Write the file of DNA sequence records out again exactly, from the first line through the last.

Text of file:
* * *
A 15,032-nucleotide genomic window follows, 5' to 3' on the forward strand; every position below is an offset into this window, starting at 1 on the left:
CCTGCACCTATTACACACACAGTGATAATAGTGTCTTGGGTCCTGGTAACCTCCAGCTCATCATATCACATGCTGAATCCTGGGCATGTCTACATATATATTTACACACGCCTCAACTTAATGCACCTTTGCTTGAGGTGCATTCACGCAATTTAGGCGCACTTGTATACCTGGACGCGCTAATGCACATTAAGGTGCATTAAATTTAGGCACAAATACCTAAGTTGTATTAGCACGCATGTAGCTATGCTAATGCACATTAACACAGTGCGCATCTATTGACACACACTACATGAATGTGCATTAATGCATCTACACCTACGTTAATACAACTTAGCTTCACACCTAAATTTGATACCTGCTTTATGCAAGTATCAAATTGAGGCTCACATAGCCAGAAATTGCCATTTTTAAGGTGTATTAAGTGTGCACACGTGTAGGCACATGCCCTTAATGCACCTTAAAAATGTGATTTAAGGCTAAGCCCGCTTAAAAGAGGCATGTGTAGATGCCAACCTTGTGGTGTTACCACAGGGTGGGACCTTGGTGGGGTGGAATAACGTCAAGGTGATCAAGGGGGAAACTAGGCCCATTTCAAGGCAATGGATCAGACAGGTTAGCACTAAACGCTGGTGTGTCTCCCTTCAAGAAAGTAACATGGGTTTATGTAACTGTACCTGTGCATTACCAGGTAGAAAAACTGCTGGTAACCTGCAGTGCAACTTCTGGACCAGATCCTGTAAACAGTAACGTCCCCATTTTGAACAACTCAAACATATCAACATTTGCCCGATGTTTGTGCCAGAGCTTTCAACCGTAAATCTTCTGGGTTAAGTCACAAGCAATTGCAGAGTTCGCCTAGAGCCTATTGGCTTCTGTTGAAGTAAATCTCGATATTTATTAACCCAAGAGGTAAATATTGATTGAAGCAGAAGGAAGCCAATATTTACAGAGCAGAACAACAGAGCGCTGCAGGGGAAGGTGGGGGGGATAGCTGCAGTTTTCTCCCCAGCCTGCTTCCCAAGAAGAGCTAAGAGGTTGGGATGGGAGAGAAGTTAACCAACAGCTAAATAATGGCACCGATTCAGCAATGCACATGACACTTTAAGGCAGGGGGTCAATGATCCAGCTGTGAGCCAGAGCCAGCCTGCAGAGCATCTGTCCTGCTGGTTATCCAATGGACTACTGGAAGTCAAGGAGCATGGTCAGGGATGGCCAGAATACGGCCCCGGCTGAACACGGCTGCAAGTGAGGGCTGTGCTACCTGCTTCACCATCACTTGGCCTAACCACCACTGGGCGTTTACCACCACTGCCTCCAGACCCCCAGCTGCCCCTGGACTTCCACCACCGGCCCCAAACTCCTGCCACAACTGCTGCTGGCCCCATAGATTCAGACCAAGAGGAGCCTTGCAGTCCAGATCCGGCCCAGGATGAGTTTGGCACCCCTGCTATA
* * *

A 15,032-nucleotide genomic window follows, 5' to 3' on the forward strand; every position below is an offset into this window, starting at 1 on the left:
CCTGCACCTATTACACACACAGTGATAATAGTGTCTTGGGTCCTGGTAACCTCCAGCTCATCATATCACATGCTGAATCCTGGGCATGTCTACATATATATTTACACACGCCTCAACTTAATGCACCTTTGCTTGAGGTGCATTCACGCAATTTAGGCGCACTTGTATACCTGGACGCGCTAATGCACATTAAGGTGCATTAAATTTAGGCACAAATACCTAAGTTGTATTAGCACGCATGTAGCTATGCTAATGCACATTAACACAGTGCGCATCTATTGACACACACTACATGAATGTGCATTAATGCATCTACACCTACGTTAATACAACTTAGCTTCACACCTAAATTTGATACCTGCTTTATGCAAGTATCAAATTGAGGCTCACATAGCCAGAAATTGCCATTTTTAAGGTGTATTAAGTGTGCACACGTGTAGGCACATGCCCTTAATGCACCTTAAAAATGTGATTTAAGGCTAAGCCCGCTTAAAAGAGGCATGTGTAGATGCCAACCTTGTGGTGTTACCACAGGGTGGGACCTTGGTGGGGTGGAATAACGTCAAGGTGATCAAGGGGGAAACTAGGCCCATTTCAAGGCAATGGATCAGACAGGTTAGCACTAAACGCTGGTGTGTCTCCCTTCAAGAAAGTAACATGGGTTTATGTAACTGTACCTGTGCATTACCAGGTAGAAAAACTGCTGGTAACCTGCAGTGCAACTTCTGGACCAGATCCTGTAAACAGTAACGTCCCCATTTTGAACAACTCAAACATATCAACATTTGCCCGATGTTTGTGCCAGAGCTTTCAACCGTAAATCTTCTGGGTTAAGTCACAAGCAATTGCAGAGTTCGCCTAGAGCCTATTGGCTTCTGTTGAAGTAAATCTCGATATTTATTAACCCAAGAGGTAAATATTGATTGAAGCAGAAGGAAGCCAATATTTACAGAGCAGAACAACAGAGCGCTGCAGGGGAAGGTGGGGGGGATAGCTGCAGTTTTCTCCCCAGCCTGCTTCCCAAGAAGAGCTAAGAGGTTGGGATGGGAGAGAAGTTAACCAACAGCTAAATAATGGCACCGATTCAGCAATGCACATGACACTTTAAGGCAGGGGGTCAATGATCCAGCTGTGAGCCAGAGCCAGCCTGCAGAGCATCTGTCCTGCTGGTTATCCAATGGACTACTGGAAGTCAAGGAGCATGGTCAGGGATGGCCAGAATACGGCCCCGGCTGAACACGGCTGCAAGTGAGGGCTGTGCTACCTGCTTCACCATCACTTGGCCTAACCACCACTGGGCGTTTACCACCACTGCCTCCAGACCCCCAGCTGCCCCTGGACTTCCACCACCGGCCCCAAACTCCTGCCACAACTGCTGCTGGCCCCATAGATTCAGACCAAGAGGAGCCTTGCAGTCCAGATCCGGCCCAGGATGAGTTTGGCACCCCTGCTATA